Understanding plant phenology is important for predicting the annual timing of key plant growth stages like flowering or seed development, which are controlled by environmental factors like temperature and sunlight availability.
Currently, management activities tend to use calendar days for predicting phenology and timing of management. However, phenology is strongly regulated by temperature. Thus, scheduling management using temperature-based predictions of phenology could be more effective.
This research team sought to develop better information on the timing of life cycle events and how they relate to temperature on two priority invasive species: wild parsnip (Pastinaca sativa) and Japanese knotweed (Polygonum cuspidatum).
- How do temperature and photoperiod affect the phenologies of wild parsnip and Japanese knotweed in Minnesota?
- When are important phenological events for wild parsnip and Japanese knotweed likely to occur in different parts of Minnesota?
Montgomery and her team developed climate-based phenology models of key phenological events such as flowering and fruiting. To collect data for the models, they created and nurtured a robust citizen science network called Pesky Plant Trackers. In addition, there were 5 University field plots across Minnesota from which they collected data. Overall, they trained 96 volunteers; 80 contributed data on 255 plants (180 planted) or patches of plants located at 64 sites.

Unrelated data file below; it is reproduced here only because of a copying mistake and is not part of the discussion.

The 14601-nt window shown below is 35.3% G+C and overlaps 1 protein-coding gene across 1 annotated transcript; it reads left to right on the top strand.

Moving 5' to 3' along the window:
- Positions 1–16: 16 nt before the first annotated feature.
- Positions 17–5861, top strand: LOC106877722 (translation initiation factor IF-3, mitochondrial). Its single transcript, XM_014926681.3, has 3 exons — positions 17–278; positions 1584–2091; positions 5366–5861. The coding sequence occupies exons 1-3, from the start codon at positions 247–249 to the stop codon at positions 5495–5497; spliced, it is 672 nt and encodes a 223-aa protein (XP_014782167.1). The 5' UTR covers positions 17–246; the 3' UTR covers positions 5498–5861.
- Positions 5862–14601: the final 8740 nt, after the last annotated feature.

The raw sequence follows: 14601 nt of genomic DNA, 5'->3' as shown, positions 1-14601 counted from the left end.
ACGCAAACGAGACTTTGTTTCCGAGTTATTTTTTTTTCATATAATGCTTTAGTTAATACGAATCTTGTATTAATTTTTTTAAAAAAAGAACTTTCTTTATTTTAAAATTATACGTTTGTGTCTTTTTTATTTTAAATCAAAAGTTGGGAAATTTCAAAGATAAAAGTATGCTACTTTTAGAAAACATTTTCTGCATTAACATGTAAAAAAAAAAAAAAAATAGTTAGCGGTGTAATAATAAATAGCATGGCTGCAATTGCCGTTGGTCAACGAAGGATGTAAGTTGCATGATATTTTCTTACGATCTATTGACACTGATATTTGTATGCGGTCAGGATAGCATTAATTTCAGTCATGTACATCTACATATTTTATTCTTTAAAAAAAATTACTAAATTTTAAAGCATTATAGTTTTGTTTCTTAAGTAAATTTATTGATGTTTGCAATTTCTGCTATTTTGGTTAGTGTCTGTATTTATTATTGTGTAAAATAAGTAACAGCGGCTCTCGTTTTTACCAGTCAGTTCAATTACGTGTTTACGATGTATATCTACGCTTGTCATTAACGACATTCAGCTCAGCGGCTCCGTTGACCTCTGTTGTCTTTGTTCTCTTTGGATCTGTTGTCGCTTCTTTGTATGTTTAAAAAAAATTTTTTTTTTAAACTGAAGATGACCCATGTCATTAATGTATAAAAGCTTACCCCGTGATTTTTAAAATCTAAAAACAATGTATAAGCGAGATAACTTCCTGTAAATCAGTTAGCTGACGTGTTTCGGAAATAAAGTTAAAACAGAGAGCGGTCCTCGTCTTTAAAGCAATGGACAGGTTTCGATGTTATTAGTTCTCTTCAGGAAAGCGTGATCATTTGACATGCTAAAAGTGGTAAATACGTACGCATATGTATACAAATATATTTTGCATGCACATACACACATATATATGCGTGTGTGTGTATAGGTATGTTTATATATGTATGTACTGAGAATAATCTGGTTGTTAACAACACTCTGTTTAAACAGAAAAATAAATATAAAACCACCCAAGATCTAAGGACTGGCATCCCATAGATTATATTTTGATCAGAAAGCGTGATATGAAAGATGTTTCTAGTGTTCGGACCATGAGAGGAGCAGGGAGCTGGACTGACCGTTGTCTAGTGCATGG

Phenological data on Japanese knotweed and wild parsnip is available on USPests.org along with a guide on how to use the data (see project artifacts). Land managers can use the data to estimate phenology of these species given current and projected seasonal temperatures.
- Japanese knotweed phenology data on USPests.org
- Wild parsnip phenology data on USPests.org (coming soon)
- Guide for getting location-specific estimates using USPest.org data
- Pesky Plant Trackers citizen science program, online training module, and monthly newsletter
- Pesky Plant Trackers YouTube channel
- Contributor to Annual report from USA National Phenology Network
- Invasive Species Conference at UMN Research and Outreach Centers, 2022
- Mentored UMN Master-Naturalists-in-training for capstone projects, 2022
- UMN Gathering Partners Conference, 2021, 2023
- “Annual Short Course” for Minnesota Association of Country Agricultural Inspectors, 2021
- Open Lands Chicago, 2021
- Anoka County Master Gardeners gathering
- Citizen Science Association of America
- Franconia Sculpture Park event
News and media
- Featured in the USA-National Phenology Network annual report
- Pesky Plant Trackers - In Vermont! (Vermont Invasives, 2023)
- Abbie Anderson and Stephan Carlson with the Pesky Plant Tracker Program (KAXE radio, 2021)
- University of Minnesota seeks volunteers for Pesky Plant Tracker program (Bemidji Pioneer, 2021)
- Grow with KARE: Wild parsnip (KARE 11, 2020)
- Pesky Plant Trackers (Nature’s Notebook webpage)
- Meet the Researcher: Byju Govindan